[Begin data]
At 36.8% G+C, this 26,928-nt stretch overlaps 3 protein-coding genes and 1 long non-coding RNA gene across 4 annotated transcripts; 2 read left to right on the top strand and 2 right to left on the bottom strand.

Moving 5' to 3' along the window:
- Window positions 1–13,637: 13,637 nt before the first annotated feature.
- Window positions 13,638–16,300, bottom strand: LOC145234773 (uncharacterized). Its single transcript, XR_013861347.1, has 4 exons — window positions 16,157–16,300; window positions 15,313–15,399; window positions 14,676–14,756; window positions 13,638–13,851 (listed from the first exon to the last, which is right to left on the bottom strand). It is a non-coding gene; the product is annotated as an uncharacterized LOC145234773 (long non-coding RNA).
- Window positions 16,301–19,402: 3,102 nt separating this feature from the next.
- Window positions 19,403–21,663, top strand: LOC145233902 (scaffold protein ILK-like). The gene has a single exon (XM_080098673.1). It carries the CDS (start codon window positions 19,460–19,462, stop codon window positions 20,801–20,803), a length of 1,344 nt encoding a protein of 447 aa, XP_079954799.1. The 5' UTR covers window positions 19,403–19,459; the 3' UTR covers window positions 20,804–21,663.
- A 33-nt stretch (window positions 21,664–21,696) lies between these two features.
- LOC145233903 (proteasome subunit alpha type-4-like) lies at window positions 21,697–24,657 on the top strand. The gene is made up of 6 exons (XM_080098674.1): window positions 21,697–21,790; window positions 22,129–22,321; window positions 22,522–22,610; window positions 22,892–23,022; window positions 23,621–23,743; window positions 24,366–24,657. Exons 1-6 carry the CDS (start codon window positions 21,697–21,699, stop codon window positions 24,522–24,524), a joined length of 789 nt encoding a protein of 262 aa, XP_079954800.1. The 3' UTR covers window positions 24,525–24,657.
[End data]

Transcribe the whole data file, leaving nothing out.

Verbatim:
At 36.8% G+C, this 26,928-nt stretch overlaps 3 protein-coding genes and 1 long non-coding RNA gene across 4 annotated transcripts; 2 read left to right on the top strand and 2 right to left on the bottom strand.

Moving 5' to 3' along the window:
- Window positions 1–13,637: 13,637 nt before the first annotated feature.
- Window positions 13,638–16,300, bottom strand: LOC145234773 (uncharacterized). Its single transcript, XR_013861347.1, has 4 exons — window positions 16,157–16,300; window positions 15,313–15,399; window positions 14,676–14,756; window positions 13,638–13,851 (listed from the first exon to the last, which is right to left on the bottom strand). It is a non-coding gene; the product is annotated as an uncharacterized LOC145234773 (long non-coding RNA).
- Window positions 16,301–19,402: 3,102 nt separating this feature from the next.
- Window positions 19,403–21,663, top strand: LOC145233902 (scaffold protein ILK-like). The gene has a single exon (XM_080098673.1). It carries the CDS (start codon window positions 19,460–19,462, stop codon window positions 20,801–20,803), a length of 1,344 nt encoding a protein of 447 aa, XP_079954799.1. The 5' UTR covers window positions 19,403–19,459; the 3' UTR covers window positions 20,804–21,663.
- A 33-nt stretch (window positions 21,664–21,696) lies between these two features.
- LOC145233903 (proteasome subunit alpha type-4-like) lies at window positions 21,697–24,657 on the top strand. The gene is made up of 6 exons (XM_080098674.1): window positions 21,697–21,790; window positions 22,129–22,321; window positions 22,522–22,610; window positions 22,892–23,022; window positions 23,621–23,743; window positions 24,366–24,657. Exons 1-6 carry the CDS (start codon window positions 21,697–21,699, stop codon window positions 24,522–24,524), a joined length of 789 nt encoding a protein of 262 aa, XP_079954800.1. The 3' UTR covers window positions 24,525–24,657.